June 25, 2018
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Readers debate columns on role of military fathers

Sarah Smiley
By Sarah Smiley

Reactions to a recent column about Ford’s last year of Little League surprisingly helped to solidify my points in another recent column (about the changing role of fatherhood and how it affects military dads), which, by the way, also received interesting reactions.

For a while, my inbox felt like a vortex, with readers disagreeing with me one week and then proving my point the next. All of which shows me that the concept of fatherhood, and in particular military fatherhood, is still in flux.

Three weeks ago, I wrote that society’s new expectations of fathers mean that military men who leave their children from months at a time are sacrificing in new and different ways than did their predecessors — military men from the 1970s and earlier who were needed around the house about as often as fathers in general were. I wrote about my own father, who missed my birth, and how that didn’t seem strange because most men — military or not — were not allowed in the delivery room anyway.

Readers said I was complaining about being a military wife. “This is what you signed up for” and “military families always want sympathy” were common sentiments. But that column wasn’t about me. And it wasn’t particularly supportive of the military, either. What I wrote is that as it becomes more commonplace for all fathers to be at every parent-teacher conference, Little League game and school play, men considering a career in the military will have more to consider before they enlist. It’s becoming a new hurdle for recruitment and retention.

Men who aren’t fully and physically (a key qualifier) present in their children’s lives are looked upon with the same disdain as working mothers used to be a generation ago. The whole thing has flip-flopped. Women have, for the most part, come to terms with their dual home-work lives, but for men, it is a new concept. It’s not enough just to bring home the bacon; a dad has to be there to cook it, eat it and clean up afterward, too. And if you can’t do it all, well then, you pretty much stink. (P.S.: Welcome to our world, dads.)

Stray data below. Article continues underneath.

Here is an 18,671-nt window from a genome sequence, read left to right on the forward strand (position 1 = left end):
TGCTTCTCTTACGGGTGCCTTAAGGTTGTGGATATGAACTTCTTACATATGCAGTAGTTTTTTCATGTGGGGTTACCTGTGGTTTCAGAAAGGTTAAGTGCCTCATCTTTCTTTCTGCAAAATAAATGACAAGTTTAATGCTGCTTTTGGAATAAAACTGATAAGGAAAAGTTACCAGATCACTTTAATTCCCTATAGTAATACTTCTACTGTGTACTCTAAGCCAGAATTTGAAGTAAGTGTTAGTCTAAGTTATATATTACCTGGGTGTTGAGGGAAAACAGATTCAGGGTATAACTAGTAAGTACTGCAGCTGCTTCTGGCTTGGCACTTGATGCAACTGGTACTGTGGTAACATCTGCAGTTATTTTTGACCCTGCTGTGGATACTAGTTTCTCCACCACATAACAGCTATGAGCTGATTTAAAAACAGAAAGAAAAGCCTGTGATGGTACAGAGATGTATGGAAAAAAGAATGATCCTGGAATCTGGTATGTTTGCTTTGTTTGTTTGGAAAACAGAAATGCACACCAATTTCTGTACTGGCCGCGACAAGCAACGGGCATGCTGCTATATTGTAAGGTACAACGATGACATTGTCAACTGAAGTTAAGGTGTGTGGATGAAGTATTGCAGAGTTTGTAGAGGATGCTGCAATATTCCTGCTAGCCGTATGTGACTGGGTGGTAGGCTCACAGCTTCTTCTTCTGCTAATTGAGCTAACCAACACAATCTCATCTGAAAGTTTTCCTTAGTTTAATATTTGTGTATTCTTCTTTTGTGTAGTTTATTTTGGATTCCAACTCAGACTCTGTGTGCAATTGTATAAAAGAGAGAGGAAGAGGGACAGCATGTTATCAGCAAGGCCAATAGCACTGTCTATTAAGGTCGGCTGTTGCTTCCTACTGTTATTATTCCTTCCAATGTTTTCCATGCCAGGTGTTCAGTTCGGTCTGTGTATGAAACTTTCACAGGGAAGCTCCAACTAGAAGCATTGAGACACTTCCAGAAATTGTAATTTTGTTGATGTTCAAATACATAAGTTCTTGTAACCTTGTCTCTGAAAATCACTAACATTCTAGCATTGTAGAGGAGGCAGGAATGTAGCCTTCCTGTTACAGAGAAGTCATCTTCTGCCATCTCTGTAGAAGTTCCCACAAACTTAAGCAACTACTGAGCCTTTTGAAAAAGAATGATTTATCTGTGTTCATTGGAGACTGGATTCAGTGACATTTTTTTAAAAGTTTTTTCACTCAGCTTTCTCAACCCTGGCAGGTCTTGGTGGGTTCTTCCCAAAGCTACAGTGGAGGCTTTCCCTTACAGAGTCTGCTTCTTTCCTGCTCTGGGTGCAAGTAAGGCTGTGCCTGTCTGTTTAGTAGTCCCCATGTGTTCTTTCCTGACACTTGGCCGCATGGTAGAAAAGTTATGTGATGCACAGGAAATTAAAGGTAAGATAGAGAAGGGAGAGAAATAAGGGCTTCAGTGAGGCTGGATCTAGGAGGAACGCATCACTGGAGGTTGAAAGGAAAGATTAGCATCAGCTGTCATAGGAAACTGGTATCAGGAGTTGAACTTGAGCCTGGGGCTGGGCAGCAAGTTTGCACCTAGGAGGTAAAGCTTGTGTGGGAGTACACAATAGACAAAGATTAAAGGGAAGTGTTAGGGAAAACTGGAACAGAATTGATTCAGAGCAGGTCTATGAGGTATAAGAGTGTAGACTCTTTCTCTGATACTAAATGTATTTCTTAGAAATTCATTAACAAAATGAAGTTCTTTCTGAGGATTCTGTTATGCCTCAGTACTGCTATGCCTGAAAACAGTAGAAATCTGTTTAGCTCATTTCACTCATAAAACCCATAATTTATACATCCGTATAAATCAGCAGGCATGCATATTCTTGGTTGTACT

This is a new and unbeatable challenge for military dads in particular because they have no choice (aside from enlisting in the first place) about whether they are home for tonight’s dinner or the next 365 family dinners. Several generations ago, men enlisted to protect the women and children they love back home. Now they enlist to do the same thing, but people view them as deadbeat dads because of it. (Sound familiar, moms?)

A week after that column was published, I wrote a separate one about my oldest son’s last year of Little League and how he did not make the All Star team. My husband has not been physically present for most of Ford’s Little League career. He has, however, provided much encouragement and lessons through email and the telephone. In fact, while Dustin was deployed overseas, he watched Ford pitch for the first time through Skype on my iPhone.

But you can’t play catch through the phone or the computer. I realize that. Everyone knows that. Still, some readers wasted no time reinforcing the point: If Dustin hadn’t been away, maybe his son would have made All Stars. (Would we have thought that twenty years ago?)

Except, guess who did play catch with Ford. Me! And his brothers and anyone else in the community who accepted Ford’s invitation. (One of the boys’ favorite parts of our “Dinner with the Smileys” project was when former Maine governor John Baldacci played catch with them in the backyard.) So I’m not sure the blame can be placed squarely on Dustin. Neither do I think it should, anymore than a working mother should be blamed for a child’s poor grades.

Ford didn’t make All Stars because he can’t hit the ball very far. Maybe that’s because his dad wasn’t here. Maybe it’s because his mom was helping him. Maybe it’s because he hasn’t hit his growth spurt. Maybe he hadn’t had his Wheaties that morning.

But does it really even matter why? These are Ford’s life circumstances. Everyone has some.

After the second column, a reader wrote me and asked, “Why does a father join the military and do that to his kids?”

I’m not sure what “that” is, but my answer is this: A father joins the military today for the same reason fathers always have — to protect the ones they love. The only thing that has changed is society’s idea of what a father should be, which is moving closer to what a mother always has been expected to be.

So shouldn’t it have been enough that I was out there playing catch with Ford? Or should I have been folding laundry and making beds instead?

Have feedback? Want to know more? Send us ideas for follow-up stories.

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